Format

Send to

Choose Destination
Epidemiology. 2005 Sep;16(5):698-701.

Maternal smoking, genetic variation of glutathione s-transferases, and risk for orofacial clefts.

Author information

1
Children's Hospital Oakland Research Institute, Oakland, CA, USA. elammer@chori.org

Abstract

BACKGROUND:

Maternal smoking is a known risk factor for orofacial clefts. We investigated whether risk is greater among offspring who lack the genetic capacity to produce glutathione S-transferase enzymes relevant to detoxification of chemicals in cigarette smoke.

METHODS:

Using a population-based case-control design, we genotyped 423 California infants with an isolated cleft and 294 nonmalformed controls for null variants of the glutathione S-transferases GSTT1 and GSTM1.

RESULTS:

If a mother smoked during pregnancy and her fetus was homozygous null for GSTT1, the risk of isolated cleft lip with or without cleft palate was tripled (odds ratio = 2.9; 95% confidence interval = 1.2-7.2). For fetuses who were homozygous null for GSTM1 and whose mothers smoked >/=20 cigarettes per day, we found nearly a 7-fold increased risk (6.8; 0.82-57). Combined absence of GSTM1 and GSTT1 enzymes among the offspring of smoking mothers was associated with a nearly 6-fold increased risk for cleft lip (6.3; 1.3-42). A similar increased risk for cleft palate was associated with absence of GSTM1, but not for absence of GSTT1.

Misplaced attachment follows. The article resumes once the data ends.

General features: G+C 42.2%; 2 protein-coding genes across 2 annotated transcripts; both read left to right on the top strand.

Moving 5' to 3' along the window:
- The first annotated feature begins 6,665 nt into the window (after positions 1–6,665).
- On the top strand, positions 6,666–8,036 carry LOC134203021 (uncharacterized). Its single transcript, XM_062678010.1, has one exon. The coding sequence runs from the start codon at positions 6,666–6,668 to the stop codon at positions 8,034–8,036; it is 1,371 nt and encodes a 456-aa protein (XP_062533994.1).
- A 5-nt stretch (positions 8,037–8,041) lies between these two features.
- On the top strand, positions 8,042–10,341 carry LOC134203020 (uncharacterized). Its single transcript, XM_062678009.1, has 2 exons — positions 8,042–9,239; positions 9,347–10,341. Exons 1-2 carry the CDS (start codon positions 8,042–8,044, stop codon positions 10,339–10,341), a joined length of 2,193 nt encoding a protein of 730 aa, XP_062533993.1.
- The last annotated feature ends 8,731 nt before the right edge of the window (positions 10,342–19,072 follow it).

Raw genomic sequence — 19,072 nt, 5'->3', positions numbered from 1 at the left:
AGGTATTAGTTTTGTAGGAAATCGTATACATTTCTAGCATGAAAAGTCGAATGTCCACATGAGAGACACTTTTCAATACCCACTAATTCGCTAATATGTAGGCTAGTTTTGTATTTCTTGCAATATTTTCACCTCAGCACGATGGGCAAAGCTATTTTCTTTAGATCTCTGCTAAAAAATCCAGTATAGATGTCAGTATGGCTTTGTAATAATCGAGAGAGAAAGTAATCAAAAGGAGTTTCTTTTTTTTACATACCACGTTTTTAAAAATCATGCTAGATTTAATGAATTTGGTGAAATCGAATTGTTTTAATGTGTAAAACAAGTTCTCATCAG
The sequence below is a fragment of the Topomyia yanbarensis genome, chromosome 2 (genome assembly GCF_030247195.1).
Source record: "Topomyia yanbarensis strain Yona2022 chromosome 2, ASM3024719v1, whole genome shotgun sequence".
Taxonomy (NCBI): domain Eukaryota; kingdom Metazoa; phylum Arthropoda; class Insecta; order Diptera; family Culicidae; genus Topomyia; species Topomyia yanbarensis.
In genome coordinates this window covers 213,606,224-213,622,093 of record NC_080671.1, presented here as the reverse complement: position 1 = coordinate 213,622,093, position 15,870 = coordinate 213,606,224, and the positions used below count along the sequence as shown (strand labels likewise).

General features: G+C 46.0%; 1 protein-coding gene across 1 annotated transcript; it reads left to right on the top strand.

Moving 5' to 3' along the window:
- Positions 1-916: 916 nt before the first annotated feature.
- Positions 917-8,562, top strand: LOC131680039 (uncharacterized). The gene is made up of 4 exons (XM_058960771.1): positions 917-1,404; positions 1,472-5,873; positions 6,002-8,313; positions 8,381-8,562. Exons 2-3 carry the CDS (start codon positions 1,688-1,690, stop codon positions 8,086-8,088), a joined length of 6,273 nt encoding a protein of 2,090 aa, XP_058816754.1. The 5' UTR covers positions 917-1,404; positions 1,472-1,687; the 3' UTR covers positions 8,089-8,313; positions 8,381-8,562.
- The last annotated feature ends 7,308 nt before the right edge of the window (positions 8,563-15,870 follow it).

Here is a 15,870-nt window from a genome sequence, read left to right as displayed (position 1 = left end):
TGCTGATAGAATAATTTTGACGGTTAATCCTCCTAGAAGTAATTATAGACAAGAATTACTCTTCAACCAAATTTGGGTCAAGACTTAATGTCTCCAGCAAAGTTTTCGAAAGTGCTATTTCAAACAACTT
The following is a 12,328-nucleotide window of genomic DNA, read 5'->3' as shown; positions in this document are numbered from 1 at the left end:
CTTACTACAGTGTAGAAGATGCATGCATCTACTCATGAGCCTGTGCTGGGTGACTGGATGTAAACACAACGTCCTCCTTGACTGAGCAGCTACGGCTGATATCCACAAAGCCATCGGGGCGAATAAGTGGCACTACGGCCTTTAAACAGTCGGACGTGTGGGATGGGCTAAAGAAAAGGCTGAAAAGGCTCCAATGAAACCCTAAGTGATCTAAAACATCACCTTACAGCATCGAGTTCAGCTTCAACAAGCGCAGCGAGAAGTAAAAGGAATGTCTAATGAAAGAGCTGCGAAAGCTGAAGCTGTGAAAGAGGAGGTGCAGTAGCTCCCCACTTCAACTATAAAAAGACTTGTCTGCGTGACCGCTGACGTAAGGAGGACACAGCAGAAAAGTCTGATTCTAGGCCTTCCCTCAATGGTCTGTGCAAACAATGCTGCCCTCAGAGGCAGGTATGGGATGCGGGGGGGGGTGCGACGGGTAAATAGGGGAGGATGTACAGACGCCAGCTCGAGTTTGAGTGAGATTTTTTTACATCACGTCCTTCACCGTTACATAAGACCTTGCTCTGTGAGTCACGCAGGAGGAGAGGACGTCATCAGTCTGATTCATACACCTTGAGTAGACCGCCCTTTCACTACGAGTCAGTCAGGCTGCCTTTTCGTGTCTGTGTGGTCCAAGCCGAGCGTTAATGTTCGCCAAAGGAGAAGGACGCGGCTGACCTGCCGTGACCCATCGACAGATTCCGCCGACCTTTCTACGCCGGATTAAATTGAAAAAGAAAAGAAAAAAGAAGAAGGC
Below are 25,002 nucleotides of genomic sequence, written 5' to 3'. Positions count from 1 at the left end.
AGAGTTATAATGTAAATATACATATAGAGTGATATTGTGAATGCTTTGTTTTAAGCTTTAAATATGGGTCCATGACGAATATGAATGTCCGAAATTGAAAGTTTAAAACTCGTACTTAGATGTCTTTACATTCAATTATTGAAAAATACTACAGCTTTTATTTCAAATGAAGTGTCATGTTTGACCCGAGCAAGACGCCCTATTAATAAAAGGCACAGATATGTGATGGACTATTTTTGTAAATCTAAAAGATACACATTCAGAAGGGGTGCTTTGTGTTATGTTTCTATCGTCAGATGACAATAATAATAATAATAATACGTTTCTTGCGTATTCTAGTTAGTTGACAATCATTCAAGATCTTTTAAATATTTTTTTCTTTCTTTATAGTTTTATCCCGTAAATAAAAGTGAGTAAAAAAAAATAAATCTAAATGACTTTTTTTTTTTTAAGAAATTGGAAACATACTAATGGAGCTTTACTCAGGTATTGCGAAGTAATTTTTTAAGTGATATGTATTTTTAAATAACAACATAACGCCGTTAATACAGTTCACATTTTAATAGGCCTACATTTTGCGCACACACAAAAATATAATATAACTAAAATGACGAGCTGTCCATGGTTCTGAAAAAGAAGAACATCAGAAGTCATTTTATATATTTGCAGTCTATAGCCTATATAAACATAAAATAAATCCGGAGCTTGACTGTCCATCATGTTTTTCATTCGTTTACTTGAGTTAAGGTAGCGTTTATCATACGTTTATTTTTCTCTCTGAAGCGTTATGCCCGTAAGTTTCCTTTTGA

CONCLUSIONS:

Maternal smoking during pregnancy increases risks for clefts among fetuses lacking enzymes involved in the detoxification of tobacco-derived chemicals.

PMID:
16135950
[Indexed for MEDLINE]

Supplemental Content

Full text links

Icon for Wolters Kluwer
Loading ...
Support Center